Do you remember that book, Don’t Sweat the Small Stuff: And Everything in Life is the Small Stuff?
I can appreciate the life philosophy, I really can, but let me tell you: in business, everything that’s small could become big if you don’t pay attention. If I have a cut on my finger and I ignore it and don’t put Neosporin and a Band-Aid on it, my finger could get infected and need amputating (gross). I’m not saying it’s common, but it could happen.
A leader, especially in hard times, needs to make sure he doesn’t overlook the small stuff.
Once, I was installed as CEO of a company, and I relied quite heavily on the CFO who’d been with the company a long time. I listened to his assumptions and projections. However, I never checked up on his assumptions or double checked the formulas in his spreadsheets. It just all seemed like little stuff.
Unfortunately, midway through the turnaround, the numbers headed south and the bankers got upset. As it turned out, the CFO knew about these mistakes and what was likely to happen.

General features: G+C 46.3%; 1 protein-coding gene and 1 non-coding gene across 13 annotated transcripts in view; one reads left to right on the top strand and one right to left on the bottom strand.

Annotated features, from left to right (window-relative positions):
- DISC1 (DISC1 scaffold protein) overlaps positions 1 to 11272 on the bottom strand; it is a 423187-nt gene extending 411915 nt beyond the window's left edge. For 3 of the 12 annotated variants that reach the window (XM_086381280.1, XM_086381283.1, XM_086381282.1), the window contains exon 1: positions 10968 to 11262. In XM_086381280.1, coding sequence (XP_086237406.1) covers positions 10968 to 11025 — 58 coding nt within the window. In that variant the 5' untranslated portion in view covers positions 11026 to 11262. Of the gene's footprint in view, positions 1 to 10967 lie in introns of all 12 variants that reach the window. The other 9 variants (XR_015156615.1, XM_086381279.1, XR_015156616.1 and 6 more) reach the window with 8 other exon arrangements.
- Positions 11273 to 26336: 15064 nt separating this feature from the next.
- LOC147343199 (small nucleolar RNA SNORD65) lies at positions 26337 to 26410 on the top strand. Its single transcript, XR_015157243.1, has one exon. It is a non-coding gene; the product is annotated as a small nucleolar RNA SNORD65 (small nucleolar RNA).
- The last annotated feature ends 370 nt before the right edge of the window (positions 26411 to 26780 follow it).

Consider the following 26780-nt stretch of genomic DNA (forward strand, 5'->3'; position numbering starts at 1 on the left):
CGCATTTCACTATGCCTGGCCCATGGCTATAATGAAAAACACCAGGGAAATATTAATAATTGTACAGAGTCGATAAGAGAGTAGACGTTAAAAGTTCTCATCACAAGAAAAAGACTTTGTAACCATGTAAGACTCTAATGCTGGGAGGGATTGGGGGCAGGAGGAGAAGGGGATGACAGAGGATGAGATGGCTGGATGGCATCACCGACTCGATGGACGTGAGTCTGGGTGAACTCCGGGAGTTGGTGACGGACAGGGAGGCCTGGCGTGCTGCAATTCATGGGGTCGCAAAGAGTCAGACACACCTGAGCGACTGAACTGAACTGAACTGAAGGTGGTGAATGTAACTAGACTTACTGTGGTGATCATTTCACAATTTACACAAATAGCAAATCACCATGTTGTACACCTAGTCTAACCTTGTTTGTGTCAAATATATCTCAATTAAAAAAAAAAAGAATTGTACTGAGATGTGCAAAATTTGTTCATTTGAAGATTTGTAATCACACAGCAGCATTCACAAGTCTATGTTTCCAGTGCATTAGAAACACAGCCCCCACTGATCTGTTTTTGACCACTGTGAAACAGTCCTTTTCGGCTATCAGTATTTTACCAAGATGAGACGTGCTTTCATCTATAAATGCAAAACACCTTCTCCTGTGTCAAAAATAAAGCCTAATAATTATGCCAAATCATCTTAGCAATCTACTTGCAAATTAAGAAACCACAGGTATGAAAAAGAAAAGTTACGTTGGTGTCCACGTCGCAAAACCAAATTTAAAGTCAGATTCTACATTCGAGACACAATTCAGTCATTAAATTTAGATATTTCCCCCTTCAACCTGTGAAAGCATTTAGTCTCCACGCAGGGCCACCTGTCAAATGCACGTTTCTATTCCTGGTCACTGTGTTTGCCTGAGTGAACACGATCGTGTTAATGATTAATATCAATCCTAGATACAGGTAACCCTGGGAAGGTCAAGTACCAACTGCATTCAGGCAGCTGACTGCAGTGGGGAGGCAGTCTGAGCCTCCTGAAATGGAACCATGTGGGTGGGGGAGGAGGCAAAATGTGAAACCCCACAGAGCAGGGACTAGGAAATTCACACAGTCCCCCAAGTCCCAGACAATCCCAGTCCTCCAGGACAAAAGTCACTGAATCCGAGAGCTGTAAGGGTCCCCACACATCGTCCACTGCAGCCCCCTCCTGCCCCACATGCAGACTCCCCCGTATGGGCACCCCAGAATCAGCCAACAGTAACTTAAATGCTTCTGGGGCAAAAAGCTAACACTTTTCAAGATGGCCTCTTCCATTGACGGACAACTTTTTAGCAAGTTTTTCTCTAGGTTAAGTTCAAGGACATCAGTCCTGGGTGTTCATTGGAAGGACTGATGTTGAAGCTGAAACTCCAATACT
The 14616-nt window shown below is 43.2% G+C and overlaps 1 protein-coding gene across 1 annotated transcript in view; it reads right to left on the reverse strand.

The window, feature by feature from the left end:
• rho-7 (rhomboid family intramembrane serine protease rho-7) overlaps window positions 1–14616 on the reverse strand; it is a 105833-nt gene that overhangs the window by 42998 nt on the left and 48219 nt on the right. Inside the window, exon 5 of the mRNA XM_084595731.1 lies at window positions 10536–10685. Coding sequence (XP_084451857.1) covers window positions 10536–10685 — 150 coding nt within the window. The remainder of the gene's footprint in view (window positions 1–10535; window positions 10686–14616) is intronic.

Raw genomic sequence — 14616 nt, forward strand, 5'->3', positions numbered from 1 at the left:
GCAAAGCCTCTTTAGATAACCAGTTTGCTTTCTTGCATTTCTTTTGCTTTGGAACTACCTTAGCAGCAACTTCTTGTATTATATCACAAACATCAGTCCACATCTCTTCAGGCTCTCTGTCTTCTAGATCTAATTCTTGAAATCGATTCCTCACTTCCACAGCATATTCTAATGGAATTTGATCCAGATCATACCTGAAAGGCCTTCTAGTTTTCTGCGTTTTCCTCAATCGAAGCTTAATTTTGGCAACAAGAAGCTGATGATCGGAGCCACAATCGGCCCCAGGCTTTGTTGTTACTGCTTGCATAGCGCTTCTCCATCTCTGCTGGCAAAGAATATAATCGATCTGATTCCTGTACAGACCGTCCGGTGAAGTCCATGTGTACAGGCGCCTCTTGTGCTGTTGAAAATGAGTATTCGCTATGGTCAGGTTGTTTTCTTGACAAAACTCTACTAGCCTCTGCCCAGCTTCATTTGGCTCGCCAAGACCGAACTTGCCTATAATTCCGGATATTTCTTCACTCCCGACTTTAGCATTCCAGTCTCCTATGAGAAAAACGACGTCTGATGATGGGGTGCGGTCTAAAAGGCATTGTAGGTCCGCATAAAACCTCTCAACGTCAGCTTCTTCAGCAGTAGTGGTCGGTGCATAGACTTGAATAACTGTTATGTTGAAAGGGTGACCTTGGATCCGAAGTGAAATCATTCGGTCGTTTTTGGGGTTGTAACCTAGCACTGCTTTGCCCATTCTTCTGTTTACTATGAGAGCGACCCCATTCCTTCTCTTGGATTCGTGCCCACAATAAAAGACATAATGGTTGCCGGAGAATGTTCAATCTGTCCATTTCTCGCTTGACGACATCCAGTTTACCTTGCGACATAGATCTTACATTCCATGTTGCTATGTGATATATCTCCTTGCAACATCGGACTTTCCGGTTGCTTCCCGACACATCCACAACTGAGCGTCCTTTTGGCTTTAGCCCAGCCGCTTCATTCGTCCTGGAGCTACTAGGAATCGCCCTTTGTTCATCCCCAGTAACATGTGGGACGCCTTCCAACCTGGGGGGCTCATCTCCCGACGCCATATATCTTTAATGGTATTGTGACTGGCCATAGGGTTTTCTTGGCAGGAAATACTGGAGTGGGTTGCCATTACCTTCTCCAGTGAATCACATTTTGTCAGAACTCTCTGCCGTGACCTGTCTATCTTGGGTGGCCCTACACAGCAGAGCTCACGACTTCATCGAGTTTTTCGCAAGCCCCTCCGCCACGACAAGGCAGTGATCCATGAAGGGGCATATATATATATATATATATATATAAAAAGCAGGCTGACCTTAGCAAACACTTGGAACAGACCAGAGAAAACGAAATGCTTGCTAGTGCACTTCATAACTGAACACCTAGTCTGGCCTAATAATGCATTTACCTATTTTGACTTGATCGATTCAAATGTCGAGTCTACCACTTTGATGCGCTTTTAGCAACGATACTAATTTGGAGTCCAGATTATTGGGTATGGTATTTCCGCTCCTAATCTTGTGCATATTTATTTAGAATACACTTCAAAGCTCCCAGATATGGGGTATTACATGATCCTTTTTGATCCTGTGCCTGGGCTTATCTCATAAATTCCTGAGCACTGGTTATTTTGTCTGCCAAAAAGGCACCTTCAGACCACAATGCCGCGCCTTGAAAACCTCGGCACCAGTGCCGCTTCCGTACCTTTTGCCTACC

Making mistakes is not a problem. Not admitting one’s mistakes and sharing this kind of knowledge with me is a problem. When I found out the CFO had known about these mistakes and never raised his hand, I fired him immediately. These were small things whose impact could have been mitigated a few months earlier, but at this point, I had to go crawling to the bank for an extra million dollars. Fortunately, they were pleased with my decision to fire the CFO.
The controller who had actually been prevented from checking the numbers earlier became the new CFO, and we emerged from bankruptcy.
As a CEO you have to rely on people, but you also have to trust your instincts, question assumptions and double check the world around you. It’s hard to rely on one person. I did so because it was the quickest way to move forward, but I learned from my mistake, and now I go through budgets line by line and question all assumptions, projections and spreadsheets. I take care of the small stuff (without sweating it) in order to keep it from turning into big stuff.
Many CEOs blindly listen to others without question because they need answers and they need them fast, but as a CEO it’s your job to ask twice and then thrice. Take care of your business by taking care of everything, big and small.